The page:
The U.S. women started to find their rhythm around the 20-minute mark, but could not capitalize on their several scoring opportunities.

U.S. coach Pia Sundhage certainly was not pleased with the way the team performed, especially early on.

“Well, first of all I want to apologize for the first 20 minutes. It was crap and I felt it was very important for us to change the game plan,” she said. “The real reason is that the back four struggled to start up the attack and the midfield wasn’t on top of their game. I said you have to trust the coaches and we thought that instead of playing our old style of keeping possession, we needed to find space where we were successful in the first half, and that was behind the backline. I think in the second half we did a better job and I’m very happy with the way we played…eventually.”

The U.S. players were all expecting to get a vacation following the CONCACAF qualifying tournament in Mexico, and instead had to play the extra pair of games against the Italians. After breezing through the early games of qualifying, the U.S. stumbled against Mexico and fell in the semifinal, leading some to believe the rest of the world has caught up to the once-dominant Americans.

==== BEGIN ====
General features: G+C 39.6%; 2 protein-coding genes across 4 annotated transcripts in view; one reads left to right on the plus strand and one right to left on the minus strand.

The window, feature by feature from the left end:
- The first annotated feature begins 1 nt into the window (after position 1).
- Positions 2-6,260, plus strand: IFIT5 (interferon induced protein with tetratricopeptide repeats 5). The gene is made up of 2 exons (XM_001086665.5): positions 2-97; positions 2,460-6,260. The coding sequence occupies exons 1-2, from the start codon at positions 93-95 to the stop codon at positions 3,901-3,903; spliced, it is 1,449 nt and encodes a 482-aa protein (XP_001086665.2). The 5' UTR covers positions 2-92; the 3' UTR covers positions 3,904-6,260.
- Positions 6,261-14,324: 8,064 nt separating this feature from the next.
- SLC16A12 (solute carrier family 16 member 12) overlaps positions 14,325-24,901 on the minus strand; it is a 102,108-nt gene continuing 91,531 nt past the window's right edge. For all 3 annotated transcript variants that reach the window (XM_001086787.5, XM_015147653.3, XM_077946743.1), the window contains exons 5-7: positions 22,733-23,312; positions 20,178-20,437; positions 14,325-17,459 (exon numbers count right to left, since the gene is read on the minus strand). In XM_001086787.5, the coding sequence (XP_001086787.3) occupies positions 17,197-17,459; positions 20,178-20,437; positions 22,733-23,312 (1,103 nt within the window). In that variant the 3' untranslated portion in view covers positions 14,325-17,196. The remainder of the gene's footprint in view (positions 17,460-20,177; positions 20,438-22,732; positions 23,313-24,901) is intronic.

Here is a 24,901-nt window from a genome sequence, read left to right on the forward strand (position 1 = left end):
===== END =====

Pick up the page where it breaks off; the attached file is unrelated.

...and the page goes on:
“Well, I’ll tell you this…the women’s game is developing so fast,” said Sundhage, who has lost only two games as coach of the U.S. team. “Since FIFA put in the U-17 and U-20 Women’s World Cup so many things have happened in different countries. Going back to the qualification in Mexico, were playing against Costa Rica, Guatemala and they’re technical. That’s the important thing about the future of the women’s game. It’s technical, and that’s something this country needs, technical players. They need to touch the ball quite a bit when they’re young, very young, and spend time with the ball. I would say the world’s catching up and on top of rank number one, it’s hard to stay there, but we’re doing what we can.”

Wambach said that, while the Americans can stand to improve their game, winning is more than playing better.

"We're honest with ourselves. We know the way we normally play,” she said. “I think we can get better sophistication-wise, we can get better tactically, technically. At the end of the day, it doesn't matter. It's about who wants to win more. And you'll see that in Germany. You'll see that in the next six, seven months leading up to it."


"I think that the best thing about not qualifying [in Cancun] is we get to really examine the things we can improve on, because [when you are] winning, you can overlook so many things. And I think Pia calls this a wake-up call for our team. Does this mean our youth programs aren't getting the proper training? I think that's a bit of stretch. At the end of the day, it's about this team performing. I personally feel any day we match up against anybody we have a really good shot of winning that game."